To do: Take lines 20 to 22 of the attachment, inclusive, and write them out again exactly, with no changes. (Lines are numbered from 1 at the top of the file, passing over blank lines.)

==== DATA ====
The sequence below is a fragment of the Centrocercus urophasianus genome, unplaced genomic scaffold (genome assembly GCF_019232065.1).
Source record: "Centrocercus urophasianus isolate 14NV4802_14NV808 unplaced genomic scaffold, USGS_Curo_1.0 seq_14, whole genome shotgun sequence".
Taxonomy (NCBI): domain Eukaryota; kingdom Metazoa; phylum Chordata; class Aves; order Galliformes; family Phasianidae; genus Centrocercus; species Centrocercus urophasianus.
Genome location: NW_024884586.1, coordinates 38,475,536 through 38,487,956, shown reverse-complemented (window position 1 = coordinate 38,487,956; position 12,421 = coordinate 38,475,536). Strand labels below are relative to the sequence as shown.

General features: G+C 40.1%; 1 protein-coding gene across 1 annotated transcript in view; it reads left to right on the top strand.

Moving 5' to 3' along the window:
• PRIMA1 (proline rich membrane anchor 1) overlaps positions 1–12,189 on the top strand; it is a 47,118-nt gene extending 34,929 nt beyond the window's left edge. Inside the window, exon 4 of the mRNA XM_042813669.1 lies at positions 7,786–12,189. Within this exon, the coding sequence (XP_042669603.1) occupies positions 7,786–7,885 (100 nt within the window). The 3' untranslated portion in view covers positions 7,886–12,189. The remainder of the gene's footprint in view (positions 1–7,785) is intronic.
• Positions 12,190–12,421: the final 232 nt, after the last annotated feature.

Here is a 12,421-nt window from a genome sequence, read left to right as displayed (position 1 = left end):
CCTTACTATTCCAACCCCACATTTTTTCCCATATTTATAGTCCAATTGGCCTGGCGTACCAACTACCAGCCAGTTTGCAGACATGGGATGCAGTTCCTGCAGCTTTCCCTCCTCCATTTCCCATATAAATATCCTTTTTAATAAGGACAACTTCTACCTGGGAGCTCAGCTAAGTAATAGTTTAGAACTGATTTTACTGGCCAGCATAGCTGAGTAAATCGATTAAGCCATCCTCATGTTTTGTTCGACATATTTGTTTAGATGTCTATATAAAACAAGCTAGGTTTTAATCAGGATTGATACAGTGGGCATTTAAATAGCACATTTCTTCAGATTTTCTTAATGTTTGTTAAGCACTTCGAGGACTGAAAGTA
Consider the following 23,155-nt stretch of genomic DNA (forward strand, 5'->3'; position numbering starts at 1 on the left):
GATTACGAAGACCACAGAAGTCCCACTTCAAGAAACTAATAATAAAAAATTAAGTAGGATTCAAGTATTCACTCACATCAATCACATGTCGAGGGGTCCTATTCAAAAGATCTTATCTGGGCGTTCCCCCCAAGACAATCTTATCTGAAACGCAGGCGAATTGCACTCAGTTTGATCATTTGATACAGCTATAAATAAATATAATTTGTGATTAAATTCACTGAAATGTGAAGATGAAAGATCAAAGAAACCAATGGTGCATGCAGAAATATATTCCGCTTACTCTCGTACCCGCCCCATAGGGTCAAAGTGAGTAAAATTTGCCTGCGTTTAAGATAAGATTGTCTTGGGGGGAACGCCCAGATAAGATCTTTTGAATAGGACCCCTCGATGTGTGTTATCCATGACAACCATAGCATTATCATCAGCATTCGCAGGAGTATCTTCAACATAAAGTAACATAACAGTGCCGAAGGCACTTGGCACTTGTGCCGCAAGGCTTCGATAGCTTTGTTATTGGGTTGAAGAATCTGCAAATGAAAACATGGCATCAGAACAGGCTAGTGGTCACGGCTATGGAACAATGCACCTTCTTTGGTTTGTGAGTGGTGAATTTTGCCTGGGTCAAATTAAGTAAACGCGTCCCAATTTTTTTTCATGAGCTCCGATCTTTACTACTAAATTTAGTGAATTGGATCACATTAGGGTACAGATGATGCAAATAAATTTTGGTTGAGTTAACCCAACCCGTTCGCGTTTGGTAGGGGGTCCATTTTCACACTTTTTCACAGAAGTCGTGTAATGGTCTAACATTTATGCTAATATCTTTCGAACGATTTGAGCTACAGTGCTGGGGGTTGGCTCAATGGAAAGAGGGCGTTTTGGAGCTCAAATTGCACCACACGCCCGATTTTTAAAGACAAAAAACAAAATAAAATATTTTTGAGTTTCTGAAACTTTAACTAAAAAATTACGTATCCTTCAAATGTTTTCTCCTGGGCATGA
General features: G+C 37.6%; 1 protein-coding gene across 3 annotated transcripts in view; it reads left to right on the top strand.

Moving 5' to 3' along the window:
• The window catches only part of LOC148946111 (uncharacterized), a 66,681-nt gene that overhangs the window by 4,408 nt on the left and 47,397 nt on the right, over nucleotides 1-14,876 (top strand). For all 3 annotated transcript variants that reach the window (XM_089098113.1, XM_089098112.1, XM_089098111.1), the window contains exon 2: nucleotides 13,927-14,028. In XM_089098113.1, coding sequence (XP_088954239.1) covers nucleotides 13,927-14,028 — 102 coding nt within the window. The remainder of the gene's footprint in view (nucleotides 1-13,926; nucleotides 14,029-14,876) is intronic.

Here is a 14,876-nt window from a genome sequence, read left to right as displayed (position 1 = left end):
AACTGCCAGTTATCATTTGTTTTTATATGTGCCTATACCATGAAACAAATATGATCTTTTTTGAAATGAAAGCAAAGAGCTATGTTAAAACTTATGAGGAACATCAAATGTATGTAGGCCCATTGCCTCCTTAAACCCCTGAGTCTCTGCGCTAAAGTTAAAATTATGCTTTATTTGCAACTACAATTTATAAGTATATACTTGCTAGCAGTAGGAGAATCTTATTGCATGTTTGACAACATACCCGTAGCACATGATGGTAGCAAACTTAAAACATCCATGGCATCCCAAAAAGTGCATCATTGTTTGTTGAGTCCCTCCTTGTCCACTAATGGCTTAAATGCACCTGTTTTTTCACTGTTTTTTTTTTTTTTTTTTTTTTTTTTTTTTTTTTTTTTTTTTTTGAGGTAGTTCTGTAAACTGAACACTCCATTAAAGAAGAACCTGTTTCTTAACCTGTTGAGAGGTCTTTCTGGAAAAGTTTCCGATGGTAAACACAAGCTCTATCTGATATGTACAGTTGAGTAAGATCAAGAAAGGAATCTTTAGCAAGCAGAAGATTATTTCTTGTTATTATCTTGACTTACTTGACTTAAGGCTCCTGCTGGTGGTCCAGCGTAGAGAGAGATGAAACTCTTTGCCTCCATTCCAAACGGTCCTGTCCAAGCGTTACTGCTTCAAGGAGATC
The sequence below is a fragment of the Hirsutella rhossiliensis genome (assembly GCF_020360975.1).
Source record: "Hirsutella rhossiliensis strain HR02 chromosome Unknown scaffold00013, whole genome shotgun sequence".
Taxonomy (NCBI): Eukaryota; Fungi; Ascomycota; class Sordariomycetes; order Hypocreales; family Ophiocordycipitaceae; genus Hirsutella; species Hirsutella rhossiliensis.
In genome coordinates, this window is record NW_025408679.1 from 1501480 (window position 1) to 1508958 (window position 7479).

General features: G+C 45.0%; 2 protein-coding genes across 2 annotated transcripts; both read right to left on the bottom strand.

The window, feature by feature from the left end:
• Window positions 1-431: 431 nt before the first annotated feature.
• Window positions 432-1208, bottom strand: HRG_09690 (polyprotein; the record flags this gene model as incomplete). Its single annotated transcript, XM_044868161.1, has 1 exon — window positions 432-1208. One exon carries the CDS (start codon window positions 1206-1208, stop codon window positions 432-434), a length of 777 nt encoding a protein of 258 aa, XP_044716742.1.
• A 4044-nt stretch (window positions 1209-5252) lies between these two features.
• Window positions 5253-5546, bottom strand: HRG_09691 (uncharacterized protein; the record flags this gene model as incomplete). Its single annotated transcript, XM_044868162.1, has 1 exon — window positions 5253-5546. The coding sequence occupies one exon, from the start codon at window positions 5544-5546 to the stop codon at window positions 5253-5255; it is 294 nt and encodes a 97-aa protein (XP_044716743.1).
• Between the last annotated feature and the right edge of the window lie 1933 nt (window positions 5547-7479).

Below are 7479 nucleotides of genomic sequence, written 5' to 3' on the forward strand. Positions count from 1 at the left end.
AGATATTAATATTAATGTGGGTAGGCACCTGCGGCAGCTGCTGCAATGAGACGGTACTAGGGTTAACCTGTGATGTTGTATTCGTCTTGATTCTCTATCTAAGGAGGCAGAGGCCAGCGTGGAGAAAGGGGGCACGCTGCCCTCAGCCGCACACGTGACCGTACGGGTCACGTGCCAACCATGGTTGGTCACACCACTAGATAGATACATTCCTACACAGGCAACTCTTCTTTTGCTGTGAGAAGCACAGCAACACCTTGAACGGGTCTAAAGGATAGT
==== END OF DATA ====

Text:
Taxonomy (NCBI): Eukaryota; Fungi; Ascomycota; class Sordariomycetes; order Hypocreales; family Ophiocordycipitaceae; genus Hirsutella; species Hirsutella rhossiliensis.
In genome coordinates, this window is record NW_025408679.1 from 1501480 (window position 1) to 1508958 (window position 7479).

General features: G+C 45.0%; 2 protein-coding genes across 2 annotated transcripts; both read right to left on the bottom strand.